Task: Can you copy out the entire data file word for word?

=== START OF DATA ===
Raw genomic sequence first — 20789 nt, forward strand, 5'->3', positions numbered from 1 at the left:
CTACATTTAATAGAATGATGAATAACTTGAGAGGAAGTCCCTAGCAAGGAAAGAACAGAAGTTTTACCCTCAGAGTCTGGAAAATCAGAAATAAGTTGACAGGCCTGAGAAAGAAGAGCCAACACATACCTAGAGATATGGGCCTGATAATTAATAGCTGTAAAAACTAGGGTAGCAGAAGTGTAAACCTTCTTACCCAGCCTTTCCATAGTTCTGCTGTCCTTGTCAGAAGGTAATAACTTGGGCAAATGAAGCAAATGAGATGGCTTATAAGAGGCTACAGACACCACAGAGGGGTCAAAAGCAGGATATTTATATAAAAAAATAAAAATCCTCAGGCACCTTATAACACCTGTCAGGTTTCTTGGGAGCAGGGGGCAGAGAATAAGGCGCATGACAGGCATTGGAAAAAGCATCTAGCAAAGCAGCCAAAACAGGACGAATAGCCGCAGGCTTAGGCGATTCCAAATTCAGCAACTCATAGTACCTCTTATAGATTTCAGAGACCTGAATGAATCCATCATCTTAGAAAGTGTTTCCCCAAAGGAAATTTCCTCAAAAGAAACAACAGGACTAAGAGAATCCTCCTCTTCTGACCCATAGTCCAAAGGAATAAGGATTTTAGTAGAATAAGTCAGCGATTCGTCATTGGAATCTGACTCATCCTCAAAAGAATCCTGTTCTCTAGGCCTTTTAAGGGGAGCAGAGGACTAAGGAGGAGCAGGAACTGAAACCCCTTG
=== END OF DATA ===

Raw genomic sequence first — 20789 nt, forward strand, 5'->3', positions numbered from 1 at the left:
CTACATTTAATAGAATGATGAATAACTTGAGAGGAAGTCCCTAGCAAGGAAAGAACAGAAGTTTTACCCTCAGAGTCTGGAAAATCAGAAATAAGTTGACAGGCCTGAGAAAGAAGAGCCAACACATACCTAGAGATATGGGCCTGATAATTAATAGCTGTAAAAACTAGGGTAGCAGAAGTGTAAACCTTCTTACCCAGCCTTTCCATAGTTCTGCTGTCCTTGTCAGAAGGTAATAACTTGGGCAAATGAAGCAAATGAGATGGCTTATAAGAGGCTACAGACACCACAGAGGGGTCAAAAGCAGGATATTTATATAAAAAAATAAAAATCCTCAGGCACCTTATAACACCTGTCAGGTTTCTTGGGAGCAGGGGGCAGAGAATAAGGCGCATGACAGGCATTGGAAAAAGCATCTAGCAAAGCAGCCAAAACAGGACGAATAGCCGCAGGCTTAGGCGATTCCAAATTCAGCAACTCATAGTACCTCTTATAGATTTCAGAGACCTGAATGAATCCATCATCTTAGAAAGTGTTTCCCCAAAGGAAATTTCCTCAAAAGAAACAACAGGACTAAGAGAATCCTCCTCTTCTGACCCATAGTCCAAAGGAATAAGGATTTTAGTAGAATAAGTCAGCGATTCGTCATTGGAATCTGACTCATCCTCAAAAGAATCCTGTTCTCTAGGCCTTTTAAGGGGAGCAGAGGACTAAGGAGGAGCAGGAACTGAAACCCCTTG